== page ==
Agile + DevOps West 2019 Tutorial: Uncovering User Needs with Critical Incident Task Analysis

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Tuesday, June 4, 2019 - 8:30am to 12:00pm

Uncovering User Needs with Critical Incident Task Analysis

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What do users really need? Do they really know what they need? Although developers and testers are expected to implement stories and requirements that add real value, users often describe wants rather than needs and ask for features rather than solutions. Rob Sabourin shares his experiences applying task analysis using the “critical incident method” to better understand user processes and determine needs and desired solutions. Rob does not ask “what the system should do for the user” but rather, learns “what the user does with the system.” The critical incident task analysis method is a fast and systematic way to study user experiences and analyze business needs. From brilliant successes and dismal failures we learn to identify and understand the user process. Rob shares examples of how task analysis captures critical attributes, quality factors, non-functional requirements, and failure recovery aspects of a system over and above typical functional requirements and business rules.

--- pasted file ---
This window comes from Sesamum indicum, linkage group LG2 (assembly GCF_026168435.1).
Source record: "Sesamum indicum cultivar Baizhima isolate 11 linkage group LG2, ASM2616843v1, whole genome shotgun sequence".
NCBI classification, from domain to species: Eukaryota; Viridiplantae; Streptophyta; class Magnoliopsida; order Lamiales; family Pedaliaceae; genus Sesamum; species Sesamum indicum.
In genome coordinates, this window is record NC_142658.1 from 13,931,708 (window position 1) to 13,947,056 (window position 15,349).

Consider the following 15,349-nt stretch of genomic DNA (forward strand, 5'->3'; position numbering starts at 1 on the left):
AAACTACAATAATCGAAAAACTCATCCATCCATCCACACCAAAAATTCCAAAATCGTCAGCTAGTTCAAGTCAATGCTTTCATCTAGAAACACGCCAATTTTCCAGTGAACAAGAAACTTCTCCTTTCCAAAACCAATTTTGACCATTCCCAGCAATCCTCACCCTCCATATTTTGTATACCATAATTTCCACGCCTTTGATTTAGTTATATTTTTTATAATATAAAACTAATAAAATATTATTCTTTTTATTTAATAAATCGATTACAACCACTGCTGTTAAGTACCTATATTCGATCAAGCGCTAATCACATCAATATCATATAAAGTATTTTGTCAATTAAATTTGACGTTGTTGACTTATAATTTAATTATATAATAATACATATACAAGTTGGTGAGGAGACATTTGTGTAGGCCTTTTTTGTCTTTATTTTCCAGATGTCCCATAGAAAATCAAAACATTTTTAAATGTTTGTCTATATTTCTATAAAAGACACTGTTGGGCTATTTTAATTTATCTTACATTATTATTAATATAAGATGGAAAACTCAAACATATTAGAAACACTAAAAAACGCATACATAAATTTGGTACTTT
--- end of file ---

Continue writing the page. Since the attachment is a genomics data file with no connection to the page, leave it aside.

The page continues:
Rob_Sabourin
AmiBug.Com, Inc.

Rob Sabourin has more than thirty-five years of management experience leading teams of software development professionals. A highly-respected member of the software engineering community, Rob has managed, trained, mentored, and coached hundreds of top professionals in the field. He frequently speaks at conferences and writes on software engineering, SQA, testing, management, and internationalization. Rob authored I am a Bug!, the popular software testing children's book; works as an adjunct professor of software engineering at McGill University; and serves as the principal consultant (and president/janitor) of AmiBug.Com, Inc. Contact Rob at [email protected].